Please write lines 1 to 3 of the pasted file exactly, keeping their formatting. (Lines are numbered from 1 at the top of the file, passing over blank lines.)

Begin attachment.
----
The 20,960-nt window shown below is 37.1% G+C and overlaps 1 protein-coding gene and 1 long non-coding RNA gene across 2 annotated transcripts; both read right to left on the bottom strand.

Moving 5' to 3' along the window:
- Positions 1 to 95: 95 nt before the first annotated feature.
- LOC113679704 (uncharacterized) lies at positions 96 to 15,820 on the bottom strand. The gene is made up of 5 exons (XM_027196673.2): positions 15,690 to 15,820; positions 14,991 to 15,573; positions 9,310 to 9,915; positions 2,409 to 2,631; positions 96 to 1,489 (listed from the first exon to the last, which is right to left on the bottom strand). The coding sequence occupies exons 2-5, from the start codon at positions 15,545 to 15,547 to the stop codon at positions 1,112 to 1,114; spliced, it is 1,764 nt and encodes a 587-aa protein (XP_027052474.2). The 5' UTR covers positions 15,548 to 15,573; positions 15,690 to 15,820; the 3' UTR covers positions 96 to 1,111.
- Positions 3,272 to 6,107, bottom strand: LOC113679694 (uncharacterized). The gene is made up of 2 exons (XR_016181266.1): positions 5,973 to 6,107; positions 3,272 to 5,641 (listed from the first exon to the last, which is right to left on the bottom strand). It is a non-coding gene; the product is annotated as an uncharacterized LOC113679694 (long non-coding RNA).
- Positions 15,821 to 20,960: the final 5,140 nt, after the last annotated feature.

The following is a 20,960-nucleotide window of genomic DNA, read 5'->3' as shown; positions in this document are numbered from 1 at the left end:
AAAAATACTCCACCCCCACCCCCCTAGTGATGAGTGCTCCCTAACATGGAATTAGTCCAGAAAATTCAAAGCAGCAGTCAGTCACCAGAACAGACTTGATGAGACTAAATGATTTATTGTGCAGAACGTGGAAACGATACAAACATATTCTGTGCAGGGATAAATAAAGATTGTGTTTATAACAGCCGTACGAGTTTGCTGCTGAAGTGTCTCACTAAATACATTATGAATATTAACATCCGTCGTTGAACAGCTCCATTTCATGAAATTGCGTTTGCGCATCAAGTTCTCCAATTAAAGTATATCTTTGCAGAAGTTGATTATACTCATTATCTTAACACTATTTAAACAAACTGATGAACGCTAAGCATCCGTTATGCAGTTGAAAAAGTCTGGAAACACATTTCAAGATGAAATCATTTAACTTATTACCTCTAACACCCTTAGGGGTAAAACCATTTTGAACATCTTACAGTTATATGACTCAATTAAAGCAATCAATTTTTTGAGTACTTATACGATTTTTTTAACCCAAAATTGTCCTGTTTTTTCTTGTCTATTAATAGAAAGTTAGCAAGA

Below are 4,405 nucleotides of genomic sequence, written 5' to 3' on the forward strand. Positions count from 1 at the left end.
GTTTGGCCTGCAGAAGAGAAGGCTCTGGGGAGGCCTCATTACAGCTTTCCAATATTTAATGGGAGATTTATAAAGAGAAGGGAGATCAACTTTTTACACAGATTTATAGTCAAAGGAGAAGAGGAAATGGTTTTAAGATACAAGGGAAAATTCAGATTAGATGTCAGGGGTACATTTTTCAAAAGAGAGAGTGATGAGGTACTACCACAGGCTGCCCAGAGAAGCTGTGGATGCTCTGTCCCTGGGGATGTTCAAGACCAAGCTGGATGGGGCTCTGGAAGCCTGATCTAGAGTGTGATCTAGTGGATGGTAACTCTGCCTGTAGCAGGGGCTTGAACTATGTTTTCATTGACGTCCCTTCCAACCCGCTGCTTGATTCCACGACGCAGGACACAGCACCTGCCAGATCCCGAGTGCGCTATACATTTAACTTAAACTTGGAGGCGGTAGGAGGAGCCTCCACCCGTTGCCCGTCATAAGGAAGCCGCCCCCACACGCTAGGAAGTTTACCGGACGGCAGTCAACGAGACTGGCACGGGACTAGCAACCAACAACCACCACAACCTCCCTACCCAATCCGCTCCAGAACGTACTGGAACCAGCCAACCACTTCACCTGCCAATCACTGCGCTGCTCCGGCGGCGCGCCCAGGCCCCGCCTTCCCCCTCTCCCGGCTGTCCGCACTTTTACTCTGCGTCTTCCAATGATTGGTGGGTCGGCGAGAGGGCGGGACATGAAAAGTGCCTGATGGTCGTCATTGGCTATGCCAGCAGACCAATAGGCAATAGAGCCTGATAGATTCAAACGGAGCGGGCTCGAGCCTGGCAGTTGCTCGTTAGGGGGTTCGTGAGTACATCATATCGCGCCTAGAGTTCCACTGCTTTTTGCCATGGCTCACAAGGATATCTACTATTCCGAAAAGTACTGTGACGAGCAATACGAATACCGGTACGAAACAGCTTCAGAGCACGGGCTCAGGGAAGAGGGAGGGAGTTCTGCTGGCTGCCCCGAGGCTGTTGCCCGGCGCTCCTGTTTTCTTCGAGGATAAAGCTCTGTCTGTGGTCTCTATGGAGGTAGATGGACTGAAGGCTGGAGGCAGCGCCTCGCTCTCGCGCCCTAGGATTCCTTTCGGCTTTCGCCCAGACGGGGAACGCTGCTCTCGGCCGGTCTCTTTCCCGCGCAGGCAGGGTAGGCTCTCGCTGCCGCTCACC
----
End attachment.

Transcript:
The 20,960-nt window shown below is 37.1% G+C and overlaps 1 protein-coding gene and 1 long non-coding RNA gene across 2 annotated transcripts; both read right to left on the bottom strand.

Moving 5' to 3' along the window:
- Positions 1 to 95: 95 nt before the first annotated feature.